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Friday, May 15, 2009

More on "n" as a male name marker

Perhaps we are seeing the emergence of a linguistic marker -- but I know little of linguistics.

Consider the top of the male last letter frequency distribution in 2006:
Last letter % of Males
n 35.3%
r 8.9%
l 7.7%
s 7.2%
e 6.7%

Now look at the same distribution for female last letter frequency in 2006:
Last letter % of Females
a 40.0%
e 17.8%
n 13.5%
y 13.3%
h 6.5%

(The last column counts each name on the 1000 list equally.) Note that the "n" frequency for boys is about the same order of magnitude as the "a" frequency for girls.

So perhaps we are culturally evolving to that letter becoming a marker of the child's sex.

There's also more here on Andrew Gelman's blog.


  1. Sociologically observant. Things that make me go: "Hmmmm". Thanks.

  2. Anonymous10:10 AM

    Here are my kids names:

    Nathan Alexander
    Isabel Mercedes
    Marisol Amelia

    You can see that Nathan certainly aligns with your trend for his first name. My girls don't do as well with only 1/4 of their names ending in A. The girls both have names of Spanish origin, so maybe that is a factor.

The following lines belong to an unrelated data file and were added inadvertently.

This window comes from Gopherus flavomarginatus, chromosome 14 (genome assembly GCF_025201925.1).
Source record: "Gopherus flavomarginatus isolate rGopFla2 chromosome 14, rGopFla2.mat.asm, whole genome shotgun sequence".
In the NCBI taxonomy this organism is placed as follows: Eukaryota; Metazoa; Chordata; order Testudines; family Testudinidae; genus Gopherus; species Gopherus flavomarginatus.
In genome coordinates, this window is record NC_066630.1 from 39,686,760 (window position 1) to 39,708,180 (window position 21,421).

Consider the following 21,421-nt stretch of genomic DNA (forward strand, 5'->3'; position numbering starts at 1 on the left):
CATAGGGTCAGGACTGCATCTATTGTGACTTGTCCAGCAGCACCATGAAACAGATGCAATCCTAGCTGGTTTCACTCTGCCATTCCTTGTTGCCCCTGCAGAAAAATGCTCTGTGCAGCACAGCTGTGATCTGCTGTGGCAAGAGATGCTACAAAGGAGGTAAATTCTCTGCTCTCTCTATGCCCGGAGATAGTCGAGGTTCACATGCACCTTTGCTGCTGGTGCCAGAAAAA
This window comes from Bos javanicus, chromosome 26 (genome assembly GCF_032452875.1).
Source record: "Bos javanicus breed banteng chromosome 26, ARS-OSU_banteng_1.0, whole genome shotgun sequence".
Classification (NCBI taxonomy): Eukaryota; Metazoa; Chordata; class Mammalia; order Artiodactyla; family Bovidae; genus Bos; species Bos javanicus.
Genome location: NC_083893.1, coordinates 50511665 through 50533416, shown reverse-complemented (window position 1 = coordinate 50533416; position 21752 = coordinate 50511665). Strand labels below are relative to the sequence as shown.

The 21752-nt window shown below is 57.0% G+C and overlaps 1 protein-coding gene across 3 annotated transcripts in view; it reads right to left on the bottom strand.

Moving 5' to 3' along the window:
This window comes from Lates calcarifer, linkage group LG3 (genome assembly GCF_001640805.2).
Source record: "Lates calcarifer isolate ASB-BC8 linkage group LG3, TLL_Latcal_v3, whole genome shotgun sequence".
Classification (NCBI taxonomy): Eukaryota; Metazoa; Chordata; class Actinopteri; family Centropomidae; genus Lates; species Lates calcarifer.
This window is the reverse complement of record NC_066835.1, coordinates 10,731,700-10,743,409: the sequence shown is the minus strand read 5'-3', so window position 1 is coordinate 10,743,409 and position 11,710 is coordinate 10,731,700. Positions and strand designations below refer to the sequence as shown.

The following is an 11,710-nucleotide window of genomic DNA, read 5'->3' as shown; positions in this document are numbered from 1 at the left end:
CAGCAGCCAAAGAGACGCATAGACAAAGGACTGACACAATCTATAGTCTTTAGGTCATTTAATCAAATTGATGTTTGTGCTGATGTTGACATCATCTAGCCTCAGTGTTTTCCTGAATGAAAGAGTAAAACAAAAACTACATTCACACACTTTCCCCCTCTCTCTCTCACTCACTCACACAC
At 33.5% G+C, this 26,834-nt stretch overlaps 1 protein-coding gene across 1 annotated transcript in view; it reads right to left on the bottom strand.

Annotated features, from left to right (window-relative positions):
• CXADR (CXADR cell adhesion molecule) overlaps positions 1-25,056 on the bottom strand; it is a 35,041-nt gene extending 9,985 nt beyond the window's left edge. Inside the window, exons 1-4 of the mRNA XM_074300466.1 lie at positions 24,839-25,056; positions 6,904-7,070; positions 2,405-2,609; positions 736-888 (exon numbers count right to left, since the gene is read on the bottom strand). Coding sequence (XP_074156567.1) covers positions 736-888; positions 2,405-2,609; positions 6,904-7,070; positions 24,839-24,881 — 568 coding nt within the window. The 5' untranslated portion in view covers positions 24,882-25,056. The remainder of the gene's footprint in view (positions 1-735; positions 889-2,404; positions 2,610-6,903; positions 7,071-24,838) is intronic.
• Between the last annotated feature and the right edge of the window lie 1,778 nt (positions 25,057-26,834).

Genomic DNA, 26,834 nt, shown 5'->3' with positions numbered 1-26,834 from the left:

As a mom of younger kids, what I notice for the girls is that we're in a trend of older names - more from my grandma's or great grandma's time. Olivia, Julia, Ava and Sophia all come to mind. The names that were popular in the 60's and 70's like Jennifer, Laura, Christina and Kimberly aren't used today much at all. I think it is all cyclical. Jennifer will probably sound fresh to Marisol when she has babies, but 5 out of 125 girls in my graduating class had that name!

    For the boys, Jack is by far the most popular name in my area. Nathan has 6 in his grade alone, which is about 10% of the males in his class! There aren't any other Nathans. Maybe we're bucking the trend out here in Aurora!